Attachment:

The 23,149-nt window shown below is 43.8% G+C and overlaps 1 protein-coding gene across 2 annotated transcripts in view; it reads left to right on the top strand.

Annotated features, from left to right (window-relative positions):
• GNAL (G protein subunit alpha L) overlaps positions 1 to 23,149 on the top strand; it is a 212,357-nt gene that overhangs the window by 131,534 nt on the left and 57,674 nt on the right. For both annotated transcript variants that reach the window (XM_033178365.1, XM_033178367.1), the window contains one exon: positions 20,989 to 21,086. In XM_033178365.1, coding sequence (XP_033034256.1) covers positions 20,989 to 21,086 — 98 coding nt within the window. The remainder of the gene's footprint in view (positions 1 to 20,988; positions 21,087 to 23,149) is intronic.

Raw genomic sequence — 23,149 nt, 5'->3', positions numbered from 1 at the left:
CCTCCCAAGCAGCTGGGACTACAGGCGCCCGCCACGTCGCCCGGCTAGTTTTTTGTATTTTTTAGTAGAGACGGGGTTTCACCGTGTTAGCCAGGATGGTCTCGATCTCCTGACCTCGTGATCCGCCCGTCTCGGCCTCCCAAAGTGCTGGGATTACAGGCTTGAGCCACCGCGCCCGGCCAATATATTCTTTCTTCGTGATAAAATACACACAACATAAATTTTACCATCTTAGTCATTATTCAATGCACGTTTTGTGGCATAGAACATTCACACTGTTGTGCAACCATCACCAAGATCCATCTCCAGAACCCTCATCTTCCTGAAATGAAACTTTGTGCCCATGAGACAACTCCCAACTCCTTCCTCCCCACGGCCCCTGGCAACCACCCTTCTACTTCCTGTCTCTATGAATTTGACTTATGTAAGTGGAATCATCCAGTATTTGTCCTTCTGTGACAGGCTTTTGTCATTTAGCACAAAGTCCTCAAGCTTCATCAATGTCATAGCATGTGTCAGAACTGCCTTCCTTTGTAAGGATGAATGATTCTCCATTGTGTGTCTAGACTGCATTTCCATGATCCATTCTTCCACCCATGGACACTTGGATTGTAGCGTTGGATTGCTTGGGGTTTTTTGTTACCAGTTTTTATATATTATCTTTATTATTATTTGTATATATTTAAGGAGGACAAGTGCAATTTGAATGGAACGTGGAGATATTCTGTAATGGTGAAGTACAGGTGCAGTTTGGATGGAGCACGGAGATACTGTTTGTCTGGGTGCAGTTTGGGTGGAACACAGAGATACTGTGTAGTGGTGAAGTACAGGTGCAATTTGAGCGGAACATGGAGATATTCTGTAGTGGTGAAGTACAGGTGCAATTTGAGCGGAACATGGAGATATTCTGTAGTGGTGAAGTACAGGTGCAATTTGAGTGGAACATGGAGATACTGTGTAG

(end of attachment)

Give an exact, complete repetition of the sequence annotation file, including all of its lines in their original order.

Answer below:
The 23,149-nt window shown below is 43.8% G+C and overlaps 1 protein-coding gene across 2 annotated transcripts in view; it reads left to right on the top strand.

Annotated features, from left to right (window-relative positions):
• GNAL (G protein subunit alpha L) overlaps positions 1 to 23,149 on the top strand; it is a 212,357-nt gene that overhangs the window by 131,534 nt on the left and 57,674 nt on the right. For both annotated transcript variants that reach the window (XM_033178365.1, XM_033178367.1), the window contains one exon: positions 20,989 to 21,086. In XM_033178365.1, coding sequence (XP_033034256.1) covers positions 20,989 to 21,086 — 98 coding nt within the window. The remainder of the gene's footprint in view (positions 1 to 20,988; positions 21,087 to 23,149) is intronic.

Raw genomic sequence — 23,149 nt, 5'->3', positions numbered from 1 at the left:
CCTCCCAAGCAGCTGGGACTACAGGCGCCCGCCACGTCGCCCGGCTAGTTTTTTGTATTTTTTAGTAGAGACGGGGTTTCACCGTGTTAGCCAGGATGGTCTCGATCTCCTGACCTCGTGATCCGCCCGTCTCGGCCTCCCAAAGTGCTGGGATTACAGGCTTGAGCCACCGCGCCCGGCCAATATATTCTTTCTTCGTGATAAAATACACACAACATAAATTTTACCATCTTAGTCATTATTCAATGCACGTTTTGTGGCATAGAACATTCACACTGTTGTGCAACCATCACCAAGATCCATCTCCAGAACCCTCATCTTCCTGAAATGAAACTTTGTGCCCATGAGACAACTCCCAACTCCTTCCTCCCCACGGCCCCTGGCAACCACCCTTCTACTTCCTGTCTCTATGAATTTGACTTATGTAAGTGGAATCATCCAGTATTTGTCCTTCTGTGACAGGCTTTTGTCATTTAGCACAAAGTCCTCAAGCTTCATCAATGTCATAGCATGTGTCAGAACTGCCTTCCTTTGTAAGGATGAATGATTCTCCATTGTGTGTCTAGACTGCATTTCCATGATCCATTCTTCCACCCATGGACACTTGGATTGTAGCGTTGGATTGCTTGGGGTTTTTTGTTACCAGTTTTTATATATTATCTTTATTATTATTTGTATATATTTAAGGAGGACAAGTGCAATTTGAATGGAACGTGGAGATATTCTGTAATGGTGAAGTACAGGTGCAGTTTGGATGGAGCACGGAGATACTGTTTGTCTGGGTGCAGTTTGGGTGGAACACAGAGATACTGTGTAGTGGTGAAGTACAGGTGCAATTTGAGCGGAACATGGAGATATTCTGTAGTGGTGAAGTACAGGTGCAATTTGAGCGGAACATGGAGATATTCTGTAGTGGTGAAGTACAGGTGCAATTTGAGTGGAACATGGAGATACTGTGTAG